Well I guess it’s time for another english post (finally) — with the intention to reach a broader audience and the hope for feedback on my ideas. In this post I want to show a first inside on my PhD topic, since it’s getting really “serious” now (again finally!) and I hope for any comments at this early stage of my work.
As you might know, I work in the project “eduComponents” at the department of computer science of the OvGU. The eduComponents are a collection of components for the open source CMS Plone aiming at enhancing Plone in that way, that Plone can be used as a learning management system. This approach has many advantages like everything’s document-based and you don’t have to care for things like user and rights management. I don’t want to elaborate on these points here, but if you have any questions or comments feel free to contact me or browse our project’s publications.
The eduComponents include components for class management (ECLecture), multiple-choice tests (ECQuiz), assignment submission (ECAssignmentBox) with automatic testing for program code (ECAutoAsssessmentBox and ECSpooler) and a component for peer review of programming assignments (ECReviewBox). These components have been developed since 2005 and are used for courses at our workgroup and other institutions around the world (components are released under the GPL). Credit for development and implementation mostly go to Mario and Michael (with help of numerous student assistants), my part here (and also my entry to the Plone world) was porting the components to Plone 3 (again with enormous help from Mario and students) and maintainance since winter term 2008/2009.
Well, this has nothing to do with my PhD work in the first place, but I thought this is a good “place” to say a public thank you
OK, so the situation is as follows: Students who attend our classes mostly have to hand in a number of (programming) assignments in order to get admission to write the exam for the course at the end of term. They are given tasks like “Write a Haskell function that computes the Fibonacci number for a given input.” (yes, that is not that difficult, but for the sake of this post this example will do). Maybe that student has not been to the lecture where the professor talked about how to computer the Fibonacci number or he has no clue how to write a function in Haskell. So what does he do? Right, he searches for “Haskell” and “Fibonacci” at Google. Google will return approx. 7.5 million hits for “Haskell” and approx. 2.3 million hits for “Fibonacci”. Of course he could refine his query to “haskell tutorial” (which still yields to 285,000 hits) but all this takes time and doesn’t take into account, that the student maybe already knows how to program SML, which is a functional programming language, just like Haskell. How could Google know?
So here comes my idea into play. I want to develop and implement a recommender engine, that can offer a number of URLs to pages that might help the student to solve the recent assignment. These URL list is a tailor-made list for an individual user, since the recommendation engine takes into account what the learner already knows and which assignments he has already solved respectively. The user again can rate the links (“This was helpful / not helpful”) which invokes a re-computation of the link list (and the score is stored for future reference). Let me show you an image that helps to illustrate my idea (click to enlarge):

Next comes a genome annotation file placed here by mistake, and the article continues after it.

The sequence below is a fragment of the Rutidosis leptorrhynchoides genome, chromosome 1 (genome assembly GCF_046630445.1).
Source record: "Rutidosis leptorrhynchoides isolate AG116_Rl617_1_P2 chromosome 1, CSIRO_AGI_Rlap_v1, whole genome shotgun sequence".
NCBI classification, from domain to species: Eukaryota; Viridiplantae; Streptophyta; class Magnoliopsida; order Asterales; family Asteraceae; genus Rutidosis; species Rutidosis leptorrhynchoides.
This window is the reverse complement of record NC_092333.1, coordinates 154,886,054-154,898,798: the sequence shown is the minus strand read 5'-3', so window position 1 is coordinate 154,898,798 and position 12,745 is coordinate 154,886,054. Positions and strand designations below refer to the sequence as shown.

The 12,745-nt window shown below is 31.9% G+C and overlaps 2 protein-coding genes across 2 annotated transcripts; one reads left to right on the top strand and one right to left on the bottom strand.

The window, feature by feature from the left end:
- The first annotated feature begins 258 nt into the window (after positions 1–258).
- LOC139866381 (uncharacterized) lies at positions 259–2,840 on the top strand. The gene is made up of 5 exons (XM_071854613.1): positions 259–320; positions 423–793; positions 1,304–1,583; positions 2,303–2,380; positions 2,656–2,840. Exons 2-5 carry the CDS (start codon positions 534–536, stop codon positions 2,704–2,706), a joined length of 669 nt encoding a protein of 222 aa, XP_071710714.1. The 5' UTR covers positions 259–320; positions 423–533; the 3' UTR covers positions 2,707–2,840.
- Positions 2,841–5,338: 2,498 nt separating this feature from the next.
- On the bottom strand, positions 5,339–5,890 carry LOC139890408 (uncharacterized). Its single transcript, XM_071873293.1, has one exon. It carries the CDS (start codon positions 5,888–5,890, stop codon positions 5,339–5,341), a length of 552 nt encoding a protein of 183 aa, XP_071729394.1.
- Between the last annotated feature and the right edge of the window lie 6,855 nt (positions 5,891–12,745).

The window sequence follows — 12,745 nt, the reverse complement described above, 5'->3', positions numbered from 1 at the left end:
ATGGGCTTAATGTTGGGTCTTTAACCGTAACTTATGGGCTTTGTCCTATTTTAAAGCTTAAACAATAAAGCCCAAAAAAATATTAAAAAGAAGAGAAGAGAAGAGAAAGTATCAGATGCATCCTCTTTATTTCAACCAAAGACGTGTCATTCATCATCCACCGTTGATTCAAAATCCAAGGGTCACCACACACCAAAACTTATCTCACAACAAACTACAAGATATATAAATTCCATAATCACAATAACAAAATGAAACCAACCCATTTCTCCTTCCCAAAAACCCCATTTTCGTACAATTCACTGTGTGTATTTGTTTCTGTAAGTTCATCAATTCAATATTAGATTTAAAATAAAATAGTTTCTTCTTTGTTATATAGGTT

The core is “eduSuggest” – the recommendation engine. As input it takes a query Qo(“I search for HASKELL and FIBONACCI”). This query is sent by the frontend, in my case there is a Plone content type that generates this query from the assignment. The second input is a FOAF file describing the user profile. Why FOAF? Well it seems very promising to be able to do what I need. It’s an RDF vocabulary which I can mix with other RDF vocabularies and it’s XML, so good for further processing. I guess there will be other posts about using FOAF to model learners here in the future, I have to spend some thought on that.
OK, now we have the input and the learner’s profile, eduSuggest is doing some preprocessing to the query (e.g. lookup in an ontology to find related terms, e.g. “SML” is also a functional programming language like “Haskell”) and sends the query Qp to associated sources like del.icio.us, digg and other social bookmarking services as well as Wikipedia or even Google. Which resources eduSuggest queries is freely configurable, but the intention is to use resources which contain a collection of collectively tagged and rated links. The results from the resources will be again processed by eduSuggest. This time the processing includes “shaping” the query results according to the learner’s profile and a lookup in eduSuggest’s database to yield the URL’s scores (if any user rated that link before) plus an additional query for URLs that might have been stored in the service by users themselves. Then a ranking algorithm is applied – I am thinking of utilizing Bayesian Networks here (“Which URL is most likely to satisfy the user?”). An individual list with links, that is shaped to the learner’s profile and the recent assignment is then returned. The learner can then still rate the links (“Hey that link you gave me was not helpful!”) which again yields to a re-computation of the link list (i.e. the probability scores in the Bayesian network are changed and the net itself will be recomputed returning an altered linked list).
Well that’s roughly the main idea. Phew, I think that was the longest blog post I have ever written.
Comments, questions, anything? Thinking I am crazy, stupid, smart, <insert appropriate term here>? Feel free to drop a comment!
image credits: Piled Higher & Deeper